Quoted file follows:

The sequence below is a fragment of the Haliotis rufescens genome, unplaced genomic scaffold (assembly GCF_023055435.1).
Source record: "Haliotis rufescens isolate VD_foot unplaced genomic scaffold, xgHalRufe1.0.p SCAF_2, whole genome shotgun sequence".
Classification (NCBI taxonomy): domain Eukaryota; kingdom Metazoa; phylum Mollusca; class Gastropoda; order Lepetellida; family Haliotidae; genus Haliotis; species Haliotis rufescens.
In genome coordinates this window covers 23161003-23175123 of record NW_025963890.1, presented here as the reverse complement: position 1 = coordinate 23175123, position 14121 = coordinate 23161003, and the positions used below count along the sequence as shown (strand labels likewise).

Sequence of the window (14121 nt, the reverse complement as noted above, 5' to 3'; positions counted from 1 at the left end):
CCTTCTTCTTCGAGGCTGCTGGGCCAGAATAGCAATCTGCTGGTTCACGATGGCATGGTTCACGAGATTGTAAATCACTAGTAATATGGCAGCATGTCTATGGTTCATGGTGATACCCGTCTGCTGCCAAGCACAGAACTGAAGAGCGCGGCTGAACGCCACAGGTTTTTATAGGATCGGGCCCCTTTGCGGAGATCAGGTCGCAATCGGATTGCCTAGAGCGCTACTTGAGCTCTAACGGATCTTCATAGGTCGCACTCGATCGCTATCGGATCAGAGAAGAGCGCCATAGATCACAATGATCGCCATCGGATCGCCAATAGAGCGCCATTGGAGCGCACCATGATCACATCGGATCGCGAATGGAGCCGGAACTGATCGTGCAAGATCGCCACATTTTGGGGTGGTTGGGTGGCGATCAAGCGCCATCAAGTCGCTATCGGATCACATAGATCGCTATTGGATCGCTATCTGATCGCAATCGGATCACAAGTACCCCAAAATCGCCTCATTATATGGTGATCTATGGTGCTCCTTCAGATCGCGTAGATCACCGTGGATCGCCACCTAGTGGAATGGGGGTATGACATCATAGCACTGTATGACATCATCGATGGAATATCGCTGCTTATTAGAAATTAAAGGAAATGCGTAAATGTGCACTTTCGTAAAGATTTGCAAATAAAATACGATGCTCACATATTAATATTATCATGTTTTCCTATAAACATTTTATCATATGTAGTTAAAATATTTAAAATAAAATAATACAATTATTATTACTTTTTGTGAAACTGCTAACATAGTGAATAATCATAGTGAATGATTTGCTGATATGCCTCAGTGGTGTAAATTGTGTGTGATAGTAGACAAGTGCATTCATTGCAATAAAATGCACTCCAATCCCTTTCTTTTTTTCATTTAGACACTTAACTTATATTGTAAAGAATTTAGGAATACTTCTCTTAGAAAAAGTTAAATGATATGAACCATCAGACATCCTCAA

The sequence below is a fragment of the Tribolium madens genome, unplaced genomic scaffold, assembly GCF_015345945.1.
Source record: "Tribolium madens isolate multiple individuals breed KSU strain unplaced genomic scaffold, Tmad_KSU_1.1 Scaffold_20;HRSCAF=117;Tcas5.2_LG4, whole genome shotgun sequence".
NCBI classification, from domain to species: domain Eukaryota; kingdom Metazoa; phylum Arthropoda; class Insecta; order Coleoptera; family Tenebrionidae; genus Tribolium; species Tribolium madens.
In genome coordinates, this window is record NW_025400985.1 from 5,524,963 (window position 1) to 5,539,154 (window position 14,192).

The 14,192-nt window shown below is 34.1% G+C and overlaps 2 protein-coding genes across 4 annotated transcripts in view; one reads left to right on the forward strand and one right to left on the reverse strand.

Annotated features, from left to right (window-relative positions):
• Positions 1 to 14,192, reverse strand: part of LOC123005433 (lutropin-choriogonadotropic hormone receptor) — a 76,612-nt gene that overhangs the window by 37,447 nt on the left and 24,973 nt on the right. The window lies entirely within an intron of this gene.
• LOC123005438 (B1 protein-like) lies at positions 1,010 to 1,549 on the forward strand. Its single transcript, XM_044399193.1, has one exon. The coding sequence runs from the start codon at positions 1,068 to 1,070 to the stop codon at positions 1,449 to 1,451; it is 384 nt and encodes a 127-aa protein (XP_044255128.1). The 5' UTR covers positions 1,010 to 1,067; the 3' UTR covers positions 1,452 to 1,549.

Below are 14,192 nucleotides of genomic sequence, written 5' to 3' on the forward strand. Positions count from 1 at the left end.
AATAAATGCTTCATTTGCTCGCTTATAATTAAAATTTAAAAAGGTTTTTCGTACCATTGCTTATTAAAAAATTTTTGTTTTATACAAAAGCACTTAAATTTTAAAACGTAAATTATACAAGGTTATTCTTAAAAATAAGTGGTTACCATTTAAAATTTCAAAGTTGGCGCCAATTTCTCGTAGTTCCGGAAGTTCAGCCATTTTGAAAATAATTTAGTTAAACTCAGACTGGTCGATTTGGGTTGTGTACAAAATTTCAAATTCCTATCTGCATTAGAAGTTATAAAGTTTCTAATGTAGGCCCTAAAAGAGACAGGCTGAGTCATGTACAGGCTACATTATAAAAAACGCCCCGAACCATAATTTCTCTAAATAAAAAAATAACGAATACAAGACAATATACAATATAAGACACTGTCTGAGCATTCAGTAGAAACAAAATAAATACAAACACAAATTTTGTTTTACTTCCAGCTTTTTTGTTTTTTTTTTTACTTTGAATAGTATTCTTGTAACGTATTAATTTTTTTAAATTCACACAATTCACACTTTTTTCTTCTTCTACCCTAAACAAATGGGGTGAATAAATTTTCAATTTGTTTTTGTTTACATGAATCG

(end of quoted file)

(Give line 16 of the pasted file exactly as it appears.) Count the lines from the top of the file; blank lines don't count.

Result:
AATAAATGCTTCATTTGCTCGCTTATAATTAAAATTTAAAAAGGTTTTTCGTACCATTGCTTATTAAAAAATTTTTGTTTTATACAAAAGCACTTAAATTTTAAAACGTAAATTATACAAGGTTATTCTTAAAAATAAGTGGTTACCATTTAAAATTTCAAAGTTGGCGCCAATTTCTCGTAGTTCCGGAAGTTCAGCCATTTTGAAAATAATTTAGTTAAACTCAGACTGGTCGATTTGGGTTGTGTACAAAATTTCAAATTCCTATCTGCATTAGAAGTTATAAAGTTTCTAATGTAGGCCCTAAAAGAGACAGGCTGAGTCATGTACAGGCTACATTATAAAAAACGCCCCGAACCATAATTTCTCTAAATAAAAAAATAACGAATACAAGACAATATACAATATAAGACACTGTCTGAGCATTCAGTAGAAACAAAATAAATACAAACACAAATTTTGTTTTACTTCCAGCTTTTTTGTTTTTTTTTTTACTTTGAATAGTATTCTTGTAACGTATTAATTTTTTTAAATTCACACAATTCACACTTTTTTCTTCTTCTACCCTAAACAAATGGGGTGAATAAATTTTCAATTTGTTTTTGTTTACATGAATCG